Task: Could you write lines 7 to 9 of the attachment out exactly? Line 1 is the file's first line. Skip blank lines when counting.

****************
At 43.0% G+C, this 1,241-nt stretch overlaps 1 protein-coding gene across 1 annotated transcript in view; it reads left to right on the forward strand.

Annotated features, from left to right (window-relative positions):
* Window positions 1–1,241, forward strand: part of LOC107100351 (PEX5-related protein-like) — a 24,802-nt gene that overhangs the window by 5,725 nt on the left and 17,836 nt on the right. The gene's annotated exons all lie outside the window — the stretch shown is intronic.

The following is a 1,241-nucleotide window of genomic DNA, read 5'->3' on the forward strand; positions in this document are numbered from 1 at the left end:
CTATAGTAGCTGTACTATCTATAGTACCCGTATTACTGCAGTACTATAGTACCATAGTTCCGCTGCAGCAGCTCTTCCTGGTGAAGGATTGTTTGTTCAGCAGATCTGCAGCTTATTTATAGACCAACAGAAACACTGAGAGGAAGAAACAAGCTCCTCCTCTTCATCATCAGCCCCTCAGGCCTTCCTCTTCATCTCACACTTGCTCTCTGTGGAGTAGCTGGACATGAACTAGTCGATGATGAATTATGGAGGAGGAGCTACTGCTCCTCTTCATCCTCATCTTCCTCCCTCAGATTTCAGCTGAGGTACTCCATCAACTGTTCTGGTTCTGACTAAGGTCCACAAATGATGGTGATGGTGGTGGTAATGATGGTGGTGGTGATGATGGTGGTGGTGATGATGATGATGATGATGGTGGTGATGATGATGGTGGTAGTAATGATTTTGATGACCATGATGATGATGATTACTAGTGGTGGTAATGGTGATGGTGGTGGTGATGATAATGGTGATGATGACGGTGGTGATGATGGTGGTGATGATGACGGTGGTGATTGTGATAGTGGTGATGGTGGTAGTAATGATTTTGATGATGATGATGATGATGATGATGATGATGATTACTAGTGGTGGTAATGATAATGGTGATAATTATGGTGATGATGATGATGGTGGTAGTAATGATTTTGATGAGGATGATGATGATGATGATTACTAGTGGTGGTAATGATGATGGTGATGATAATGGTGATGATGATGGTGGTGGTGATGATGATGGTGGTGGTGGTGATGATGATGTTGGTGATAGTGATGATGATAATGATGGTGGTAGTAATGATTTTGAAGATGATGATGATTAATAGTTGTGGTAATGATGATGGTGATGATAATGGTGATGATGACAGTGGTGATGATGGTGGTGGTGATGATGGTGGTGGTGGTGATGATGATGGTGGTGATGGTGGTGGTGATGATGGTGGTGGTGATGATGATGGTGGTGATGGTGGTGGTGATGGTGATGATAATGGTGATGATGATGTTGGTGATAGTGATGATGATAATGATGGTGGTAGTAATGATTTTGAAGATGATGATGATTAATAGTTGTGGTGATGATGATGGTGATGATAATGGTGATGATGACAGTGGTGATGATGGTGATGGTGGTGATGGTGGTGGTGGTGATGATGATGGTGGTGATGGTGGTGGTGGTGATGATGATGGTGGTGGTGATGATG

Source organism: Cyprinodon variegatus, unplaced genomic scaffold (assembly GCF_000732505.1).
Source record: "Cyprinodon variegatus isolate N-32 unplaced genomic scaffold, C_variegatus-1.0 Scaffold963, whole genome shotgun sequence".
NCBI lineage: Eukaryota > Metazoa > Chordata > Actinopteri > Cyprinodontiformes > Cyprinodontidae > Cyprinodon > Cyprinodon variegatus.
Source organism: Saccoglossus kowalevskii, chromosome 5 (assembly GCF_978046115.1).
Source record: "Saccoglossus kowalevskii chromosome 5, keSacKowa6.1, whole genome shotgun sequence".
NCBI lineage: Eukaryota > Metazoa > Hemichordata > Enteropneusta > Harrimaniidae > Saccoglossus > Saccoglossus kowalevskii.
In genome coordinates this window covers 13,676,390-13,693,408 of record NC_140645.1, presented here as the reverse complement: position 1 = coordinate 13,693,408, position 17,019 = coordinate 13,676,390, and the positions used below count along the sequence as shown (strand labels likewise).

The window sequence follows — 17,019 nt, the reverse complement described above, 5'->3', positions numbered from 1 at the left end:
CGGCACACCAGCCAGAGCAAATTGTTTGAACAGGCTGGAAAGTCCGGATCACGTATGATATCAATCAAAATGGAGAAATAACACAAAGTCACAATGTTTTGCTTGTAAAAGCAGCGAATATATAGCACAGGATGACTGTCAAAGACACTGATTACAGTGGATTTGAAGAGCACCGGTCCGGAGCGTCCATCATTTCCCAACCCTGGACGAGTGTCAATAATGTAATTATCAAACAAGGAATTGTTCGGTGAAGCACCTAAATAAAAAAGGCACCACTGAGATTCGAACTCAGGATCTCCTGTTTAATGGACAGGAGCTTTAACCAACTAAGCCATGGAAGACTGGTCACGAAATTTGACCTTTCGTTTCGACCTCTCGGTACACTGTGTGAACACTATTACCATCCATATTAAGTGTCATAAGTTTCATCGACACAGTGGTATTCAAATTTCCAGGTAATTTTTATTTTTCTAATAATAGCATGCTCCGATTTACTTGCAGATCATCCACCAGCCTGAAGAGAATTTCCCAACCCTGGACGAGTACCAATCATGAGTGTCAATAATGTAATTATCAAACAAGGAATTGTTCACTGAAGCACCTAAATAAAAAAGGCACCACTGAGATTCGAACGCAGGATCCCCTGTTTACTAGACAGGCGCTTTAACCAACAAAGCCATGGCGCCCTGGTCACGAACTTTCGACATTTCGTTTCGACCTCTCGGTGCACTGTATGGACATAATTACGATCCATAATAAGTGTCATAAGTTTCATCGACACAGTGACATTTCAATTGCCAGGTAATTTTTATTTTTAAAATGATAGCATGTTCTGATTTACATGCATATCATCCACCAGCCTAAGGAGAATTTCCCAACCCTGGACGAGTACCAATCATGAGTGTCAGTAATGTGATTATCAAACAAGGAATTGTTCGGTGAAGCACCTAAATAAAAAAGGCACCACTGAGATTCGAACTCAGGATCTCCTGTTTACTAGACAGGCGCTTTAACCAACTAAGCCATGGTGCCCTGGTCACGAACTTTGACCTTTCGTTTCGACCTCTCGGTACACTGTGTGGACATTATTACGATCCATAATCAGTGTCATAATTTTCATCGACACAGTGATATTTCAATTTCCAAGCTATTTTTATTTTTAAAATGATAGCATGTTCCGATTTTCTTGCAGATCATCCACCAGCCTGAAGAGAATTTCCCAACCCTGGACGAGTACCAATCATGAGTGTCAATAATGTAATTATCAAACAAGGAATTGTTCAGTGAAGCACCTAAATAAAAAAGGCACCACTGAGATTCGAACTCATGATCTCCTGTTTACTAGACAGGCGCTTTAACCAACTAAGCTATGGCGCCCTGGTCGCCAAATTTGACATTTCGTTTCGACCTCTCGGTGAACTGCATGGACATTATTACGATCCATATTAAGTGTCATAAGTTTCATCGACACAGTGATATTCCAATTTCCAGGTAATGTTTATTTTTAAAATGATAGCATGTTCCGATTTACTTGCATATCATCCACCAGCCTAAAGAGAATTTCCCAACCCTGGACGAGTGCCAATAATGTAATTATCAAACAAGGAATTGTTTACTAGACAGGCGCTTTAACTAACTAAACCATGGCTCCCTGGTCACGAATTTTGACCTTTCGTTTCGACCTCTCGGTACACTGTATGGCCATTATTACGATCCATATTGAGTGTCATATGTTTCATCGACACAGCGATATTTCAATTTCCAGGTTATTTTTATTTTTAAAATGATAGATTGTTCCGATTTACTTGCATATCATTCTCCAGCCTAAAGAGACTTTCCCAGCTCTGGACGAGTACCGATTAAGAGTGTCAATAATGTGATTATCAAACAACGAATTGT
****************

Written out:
Source record: "Cyprinodon variegatus isolate N-32 unplaced genomic scaffold, C_variegatus-1.0 Scaffold963, whole genome shotgun sequence".
NCBI lineage: Eukaryota > Metazoa > Chordata > Actinopteri > Cyprinodontiformes > Cyprinodontidae > Cyprinodon > Cyprinodon variegatus.
Source organism: Saccoglossus kowalevskii, chromosome 5 (assembly GCF_978046115.1).